The acetone dried solids were placed in an enameled pan with 200 grams of 6 cst oil and the mixture was warmed in a stream of air to evaporate the acetone. The beaker was rinsed with a 500 ml portion of heptane which was added to the colloid in the enameled pan, the mixture was placed in an aluminum pan over the Alnico 5 magnet and allowed to stand undisturbed for 12 hours.

The liquid in the pan was filtered through diatomaceous earth, and the residue in the pan was washed three times with 200 ml portions of heptane without removing the pan from the magnet. The heptane filtrate was combined with the original material and the fluid was heated to 140° C. in a stream of air to evaporate heptane. The colloid was then placed in a shallow aluminum pan over an Alnico 5 magnet in a 70° C. oven for 12 hours.

The pan was removed from the magnet and the liquid quickly poured out through a filter. A stable superparamagnetic liquid with a magnetization of about 280 gauss was obtained.

EXAMPLE 5 Preparation of a Superparamagnetic Colloid Utilizing Isostearic And Behenic Acids

In a 4 liter beaker was placed 278 grams of ferrous sulfate heptahydrate, 400 ml of water, and 470 ml of 42° Baume ferric chloride solution. The mixture was warmed and stirred to dissolve the iron salt.

In a 1 liter beaker was placed 7.5 grams of behenic acid (Hystrene 9022, Witco Chem. Co.) and 42.5 grams of isostearic acid (Emersol 875, Quantum Chemical Co.). The mixed acids were heated to melt them, then 500 ml of water was added and heated with stirring to about 60° C. A total of 100 ml of 26° Baume ammonia was added and the mixture was stirred to dissolve the mixed acids.

In a 4 liter beaker was placed 1 liter of 26° Baume ammonia, and with vigorous stirring, the iron salt solution was added. Stirring was continued for 15 minutes until a smooth, uniform slurry of magnetite was formed.

The hot solution of the mixed acids was added and stirring was continued for 10 minutes. A total of 54 ml of heptane was added and stirring was continued for 10 minutes to coagulate the coated magnetite.

The coated magnetite was held at the side of the beaker by an Alnico 5 magnet and the aqueous phase was drained out. The coated magnetite was washed 5 times with 3 liter portions of cold water, then three times with 800 ml portions of acetone.

The acetone was drained carefully, then the solids were placed in an enameled pan with one liter of heptane and heated to 96° C. in a stream of air to evaporate residual water and acetone.

The mixture was cooled to 70° C., then poured into an aluminum pan placed over an Alnico 5 horseshoe magnet for 1 hour. The liquid was filtered through diatomaceous earth and the residue in the pan was washed with four two hundred ml portions of heptane without removing the pan from the magnet. The washings were also filtered through a diatomaceous earth filter.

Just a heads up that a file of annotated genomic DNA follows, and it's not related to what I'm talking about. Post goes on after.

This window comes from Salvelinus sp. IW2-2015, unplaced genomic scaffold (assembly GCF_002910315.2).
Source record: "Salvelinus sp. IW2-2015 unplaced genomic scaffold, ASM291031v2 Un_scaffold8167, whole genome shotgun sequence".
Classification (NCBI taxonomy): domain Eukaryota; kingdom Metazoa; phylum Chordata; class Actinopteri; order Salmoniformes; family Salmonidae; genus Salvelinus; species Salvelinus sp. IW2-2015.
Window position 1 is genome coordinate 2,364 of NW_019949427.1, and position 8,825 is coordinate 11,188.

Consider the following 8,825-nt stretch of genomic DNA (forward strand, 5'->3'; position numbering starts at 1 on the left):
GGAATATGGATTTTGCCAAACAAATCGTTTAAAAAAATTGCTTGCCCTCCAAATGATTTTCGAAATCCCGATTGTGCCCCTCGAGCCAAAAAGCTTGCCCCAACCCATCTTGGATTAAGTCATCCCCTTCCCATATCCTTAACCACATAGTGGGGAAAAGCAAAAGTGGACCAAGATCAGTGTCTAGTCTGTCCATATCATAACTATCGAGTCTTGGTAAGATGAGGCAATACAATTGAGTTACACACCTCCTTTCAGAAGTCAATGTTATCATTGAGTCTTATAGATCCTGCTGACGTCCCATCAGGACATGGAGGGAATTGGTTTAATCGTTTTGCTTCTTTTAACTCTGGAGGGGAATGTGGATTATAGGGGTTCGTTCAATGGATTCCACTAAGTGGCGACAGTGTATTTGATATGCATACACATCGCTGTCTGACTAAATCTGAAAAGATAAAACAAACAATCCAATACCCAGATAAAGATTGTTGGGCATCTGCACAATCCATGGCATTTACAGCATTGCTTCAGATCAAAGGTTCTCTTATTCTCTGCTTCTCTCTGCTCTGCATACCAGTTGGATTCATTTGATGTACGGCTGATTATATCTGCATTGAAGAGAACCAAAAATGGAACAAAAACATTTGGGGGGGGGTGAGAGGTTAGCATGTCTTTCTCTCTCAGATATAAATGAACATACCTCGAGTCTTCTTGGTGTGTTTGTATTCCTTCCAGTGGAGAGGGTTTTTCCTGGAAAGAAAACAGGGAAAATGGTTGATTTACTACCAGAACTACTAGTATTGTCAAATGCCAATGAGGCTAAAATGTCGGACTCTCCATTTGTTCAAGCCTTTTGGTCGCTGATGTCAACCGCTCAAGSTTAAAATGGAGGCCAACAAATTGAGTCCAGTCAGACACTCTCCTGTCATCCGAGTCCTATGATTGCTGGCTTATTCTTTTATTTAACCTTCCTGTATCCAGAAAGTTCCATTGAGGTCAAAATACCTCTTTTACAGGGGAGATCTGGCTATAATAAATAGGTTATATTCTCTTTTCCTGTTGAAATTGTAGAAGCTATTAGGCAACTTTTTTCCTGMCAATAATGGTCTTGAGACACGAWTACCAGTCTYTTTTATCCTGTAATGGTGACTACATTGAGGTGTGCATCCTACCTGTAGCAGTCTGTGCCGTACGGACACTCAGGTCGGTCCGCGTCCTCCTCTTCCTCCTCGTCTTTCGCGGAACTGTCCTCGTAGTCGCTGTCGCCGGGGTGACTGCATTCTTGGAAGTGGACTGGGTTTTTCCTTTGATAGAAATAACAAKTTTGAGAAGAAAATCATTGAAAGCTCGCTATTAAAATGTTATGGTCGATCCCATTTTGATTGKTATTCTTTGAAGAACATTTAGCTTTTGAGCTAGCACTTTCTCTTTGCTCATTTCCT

The heptane suspension of coated magnetite and the washings were combined in an enameled pan and 190 grams of a 6 cst poly (alpha olefin) oil was added. The mixture was heated in a stream of air to 140° C. to evaporate heptane. The liquid was placed in an aluminum pan over an Alnico 5 magnet in a 70° C. oven for 12 hours. The pan was removed from the magnet and the liquid was quickly filtered. A superparamagnetic liquid with a saturation magnetization value of 444 gauss and a viscosity of 128 cp at 27° was obtained.

EXAMPLE 6 Preparation of a Superparamagnetic Fluid Utilizing Erucoyl Glycine

Following the procedure described in Example 4, a magnetic colloid in a 6 cst oil is prepared using erucoyl 2-aminoacetic acid as the coating acid for the magnetite.

EXAMPLE 7 Preparation of a Superparamagnetic Fluid Utilizing Erucoyl Sarcosine

Following the procedures described in Example 4, a magnetic colloid is prepared in a 6 cst poly (alpha olefin) oil using erucoyl sarcosine as the coating acid for the magnetite.

EXAMPLE 8 Preparation of a Superparamagnetic Fluid Utilizing Oleoyl 6-Aminocaproic Acid

Following the procedure described in Example 4, a magnetic colloid is prepared in a 6 cst poly (alpha olefin) oil utilizing oleoyl 6-aminocaproic acid as the coating acid for magnetite.

EXAMPLE 9 Preparation of a Superparamagnetic Fluid Utilizing Oleoyl 4-Aminobutyric Acid

Following the procedure described in Example 4, a magnetic colloid is prepared in a 6 cst poly (alpha olefin) oil utilizing oleoyl 4-aminobutyric acid as the coating acid for magnetite.

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Clasificaciones
Clasificación de EE.UU.252/62.52, 252/62.51R
Clasificación internacionalH01F1/44
Clasificación cooperativaH01F1/442, H01F1/44
Clasificación europeaH01F1/44, H01F1/44M
Eventos legales
FechaCódigoEventoDescripción
23 Ene 1996FPExpired due to failure to pay maintenance fee
Effective date: 19961115
12 Nov 1995LAPSLapse for failure to pay maintenance fees
20 Jun 1995REMIMaintenance fee reminder mailed
16 Mar 1993CCCertificate of correction